Theirs are the skies all dark with bombers/And mine is the peace we knew/Between the wars

Wireless is still dead. What I want to fix it doesn’t seem to exist, and I as as thoroughly soaked while returning from CompUSA as I’ve ever been. I’d rather just sit here and finish Death on the Nile than work. Still.

In yesterday’s IHT (a newspaper I seem to read more on my mobile phone than anywhere/how else) I learned that General Motors (now routinely called GM – and why not, given that cars aren’t exactly buttering their bread these days. England has had some recent experience with their financial services arm), Ford and Chrysler are planning on going into the health insurance business together. They are in talks, secret – but involving at least 5 people who are telling tales out of school – to do something about what we are told is a combined (future) retiree health care cost of USD114bn. The combined cost across the 3 companies last year was USD12bn.

Not bad, not bad at all. We are routinely (for me, anyway) reminded over here how these costs add something like USD1500 per car. I’m a jerk, me. I tend to feel little sympathy for a company that should have been saving money for this instead of playing with it or giving it to shareholders and CEOs (you’ll notice those stories kind of dry up a couple of years ago).

Unless they were actually gambling on all their workers dying before retirement, having retirees on employer pension plans is kind of easy to foresee, when you’re the employer. But back to the story.

As a reference piont, Reuters refers to the steel industry, wherein the steelworkers union managed to stitch together a trust (so that billionaire Wilbur Ross could buy up bankrupt steel makers without getting stuck with these costs, to be fair). Frankly, given I teach in the home of the former Bethlehem Steel, I’m not so sure I’d use them as a model for anything. But like I said. I’m a jerk.

It’s going to be a casino now, by the way.

Very little about the deal, if there will be one, is known (not surprising). The thing about it that strikes me interesting is that 3 auto makers coming together to form a trust for the provision of health care benefits for retires into perpetuity, say, is the absence of risk pooling/spreading at either end. I don’t really know what auto workers do (if you say “make autos”, you die). I don’t know whether or not they are more likely to suffer specific health problems as they age. But suppose they do. It would surely be better to spread that amongst a bundle of companies in other industries, but make each contribute an actuarially fair sum?

Alternatively these are 3 American auto companies – that doesn’t do much to minimise the risk that they’ll all suffer hard times at the same time – and the trust will lose some contributions. The point, I know, is that once it is a trust, unlike pension funds previously, Peter can’t be robbed to pay Paul and leave Peter’s children destitute (too stretched? I wasn’t sure. See, Peter’s children are the workers. Oh forget it). I’m not saying it’s a bad idea. I’m saying it’s a good idea that could be implemented brilliantly, or reasonably poorly.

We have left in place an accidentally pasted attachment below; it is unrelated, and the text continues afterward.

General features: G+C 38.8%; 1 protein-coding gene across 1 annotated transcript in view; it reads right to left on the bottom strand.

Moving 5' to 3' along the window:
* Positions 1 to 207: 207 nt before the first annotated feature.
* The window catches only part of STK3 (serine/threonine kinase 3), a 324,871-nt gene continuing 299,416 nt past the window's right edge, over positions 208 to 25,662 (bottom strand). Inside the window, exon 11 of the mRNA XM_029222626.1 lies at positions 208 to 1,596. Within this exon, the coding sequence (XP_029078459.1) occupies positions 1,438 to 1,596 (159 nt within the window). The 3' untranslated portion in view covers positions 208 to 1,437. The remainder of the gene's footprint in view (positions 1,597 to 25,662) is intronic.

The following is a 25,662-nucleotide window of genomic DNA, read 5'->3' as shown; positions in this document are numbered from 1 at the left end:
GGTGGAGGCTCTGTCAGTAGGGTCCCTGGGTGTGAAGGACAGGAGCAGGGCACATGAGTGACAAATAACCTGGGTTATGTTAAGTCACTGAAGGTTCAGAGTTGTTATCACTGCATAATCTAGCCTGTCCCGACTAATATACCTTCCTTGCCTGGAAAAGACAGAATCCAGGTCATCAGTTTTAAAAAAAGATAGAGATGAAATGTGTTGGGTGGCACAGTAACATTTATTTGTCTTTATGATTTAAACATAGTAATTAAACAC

Optimally, I’d like to see government involvement. No, seriously, and not just because I’m a social welfarist. Health care fraud costs American taxpayers. So do personal bankruptcies, of which health expenses are the primary cause (this was before the utterly nasty, unforgiveable Bankruptcy Bill, so I don’t know now – are you even allowed to go bankrupt anymore?). Finally, we’ve all heard about Walmart employees being on Medicaid, but retirees are, like as not, hooked up to Medicare (the American one) one way or another. That is it’s purpose, after all. And Medicare has the expertise, such as it is, on administration.

It seems to me that an efficient solution would be one managed broadly that included risk-spreading in terms of contribution, pooling in terms of expenditure and health care utilisation, that included public contribution, possibly oversight and that was administered on a non-profit basis. At least sufficently such that (i) it doesn’t siphon off great slices of the money in fees (see: privatising medicare), or (ii) go belly-up itself, leaving workers with nobody left to sue.

Who knows, perhaps that is what’s being cooked up behind those closed doors.


No comments yet

Leave a Reply

Fill in your details below or click an icon to log in: Logo

You are commenting using your account. Log Out /  Change )

Google+ photo

You are commenting using your Google+ account. Log Out /  Change )

Twitter picture

You are commenting using your Twitter account. Log Out /  Change )

Facebook photo

You are commenting using your Facebook account. Log Out /  Change )


Connecting to %s

%d bloggers like this: